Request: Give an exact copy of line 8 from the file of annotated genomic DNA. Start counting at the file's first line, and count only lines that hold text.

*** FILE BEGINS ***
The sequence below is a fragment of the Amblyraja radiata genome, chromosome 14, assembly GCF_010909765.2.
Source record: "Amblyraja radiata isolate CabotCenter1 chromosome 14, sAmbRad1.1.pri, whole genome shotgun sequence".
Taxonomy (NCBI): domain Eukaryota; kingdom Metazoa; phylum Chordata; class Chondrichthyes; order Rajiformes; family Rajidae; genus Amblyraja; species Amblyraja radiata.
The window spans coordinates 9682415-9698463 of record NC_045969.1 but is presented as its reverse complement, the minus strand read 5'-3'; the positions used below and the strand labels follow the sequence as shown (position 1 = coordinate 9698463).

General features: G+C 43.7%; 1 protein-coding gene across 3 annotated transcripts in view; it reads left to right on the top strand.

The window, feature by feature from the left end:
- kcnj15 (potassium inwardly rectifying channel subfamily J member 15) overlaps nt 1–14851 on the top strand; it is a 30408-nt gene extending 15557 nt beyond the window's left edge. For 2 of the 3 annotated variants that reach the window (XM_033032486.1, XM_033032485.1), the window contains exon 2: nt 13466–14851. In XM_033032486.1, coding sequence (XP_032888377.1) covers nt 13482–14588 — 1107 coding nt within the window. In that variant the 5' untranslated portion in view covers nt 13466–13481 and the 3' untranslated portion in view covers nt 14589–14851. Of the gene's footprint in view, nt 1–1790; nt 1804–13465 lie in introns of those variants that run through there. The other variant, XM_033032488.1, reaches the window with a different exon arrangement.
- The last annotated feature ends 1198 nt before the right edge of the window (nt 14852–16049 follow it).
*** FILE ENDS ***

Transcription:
- The last annotated feature ends 1198 nt before the right edge of the window (nt 14852–16049 follow it).